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I've had a project lately: I've been building up my home network.  The first thing I wanted to do was replace my home file/web server.  It's an old Pentium II 233MHz I've had since the late 90s.  It's even running Debian Potato.

But then my coworker Joe gave me this really nice, 1U case with a Pentium 4 processor in it because he was moving into a smaller apartment and he was trying to get rid of some junk.  Considering I'm currently keeping my P2 tower in the rack that houses my (as yet) unused Alphaserver 2100, I decided that a rack mounted server would be perfect.

However, a Pentium 4 wouldn't be enough power for what I wanted to do.  One of the things I've become enamored with at my current job is our use of virtualizing technology.  If we need a server to do something, we just set up a virtual machine to do it on our server farm and be done with it.  I've had ideas before that I wanted to try, but I didn't have a spare machine to dedicate to it, so I wound up not doing it.  If I had a server that allowed me to create VMs, however, I could just create a new VM for anything I wanted to do and not interfere with whatever else my primary server is doing.  I also wanted to be able to handle a lot of disk space.

I spotted a deal on Newegg for $99 2TB SATA disk drives, do I got myself two.  Then I grabbed a new motherboard with an AM3 processor socket, an AMD Sempron processor and 4GB of RAM.  If I find I'm running too many VMs, I can always replace the processor with a dual-core or quad-core Opteron or Phenom and stuff in some more RAM, and my machine will get faster.  :)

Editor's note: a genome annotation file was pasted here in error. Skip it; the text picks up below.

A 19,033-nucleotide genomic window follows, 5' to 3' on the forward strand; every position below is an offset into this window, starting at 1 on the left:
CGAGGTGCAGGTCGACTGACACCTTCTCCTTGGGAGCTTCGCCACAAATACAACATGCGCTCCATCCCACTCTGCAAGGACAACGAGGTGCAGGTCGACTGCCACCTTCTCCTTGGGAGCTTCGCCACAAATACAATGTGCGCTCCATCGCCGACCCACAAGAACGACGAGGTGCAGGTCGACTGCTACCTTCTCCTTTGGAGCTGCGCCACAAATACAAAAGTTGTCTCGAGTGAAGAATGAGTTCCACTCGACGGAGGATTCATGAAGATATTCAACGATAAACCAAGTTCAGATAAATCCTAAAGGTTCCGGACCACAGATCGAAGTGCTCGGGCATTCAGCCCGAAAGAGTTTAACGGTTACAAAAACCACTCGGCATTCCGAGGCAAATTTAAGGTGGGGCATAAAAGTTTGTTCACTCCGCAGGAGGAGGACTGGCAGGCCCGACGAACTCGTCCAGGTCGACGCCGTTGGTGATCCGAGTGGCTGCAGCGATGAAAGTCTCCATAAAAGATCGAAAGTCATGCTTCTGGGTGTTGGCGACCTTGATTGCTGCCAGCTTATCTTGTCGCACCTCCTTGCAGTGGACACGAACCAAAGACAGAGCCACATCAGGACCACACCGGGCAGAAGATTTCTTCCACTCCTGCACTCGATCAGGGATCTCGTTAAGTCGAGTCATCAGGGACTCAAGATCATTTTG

With all the hardware in place, I had to make a software decision: what OS I was going to run on the machine.  Since I wanted to build my user-facing servers in VMs, it didn't really matter what OS I was running underneath on my VM server.  I knew I wanted to run VirtualBox because it's pretty much the best open source virtualizing solution out there (if you're an über-geek and wondering why I didn't pick Xen because I don't really trust/grok Type-1 hypervisors), and I wanted to have my disks managed by ZFS, because I wanted to be able to add disk space later and have it seamlessly available to my system and not have to shuffle files around.  That left me with pretty much two options: FreeBSD or OpenSolaris.  As much as I wanted to play with OpenSolaris, I didn't trust the games Oracle was playing with its licensing after their purchase of Sun Microsystem (and besides, with my machine depending on VirtualBox and ZFS, I was already pretty beholden to enough Oracle née Sun technology), so I picked FreeBSD.

Which brings me to the end of part one of my adventures.  I've got my machine built, racked and running FreeBSD with 1.8TB of mirrored ZFS storage. My next step (which I'll be writing about almost immediately) is getting my old file/web server virtualized so I can ditch the old machine.  Which brings me to my next post, which will be about writing a rc.d script to automatically start my VirtualBox VMs when my FreeBSD host boots.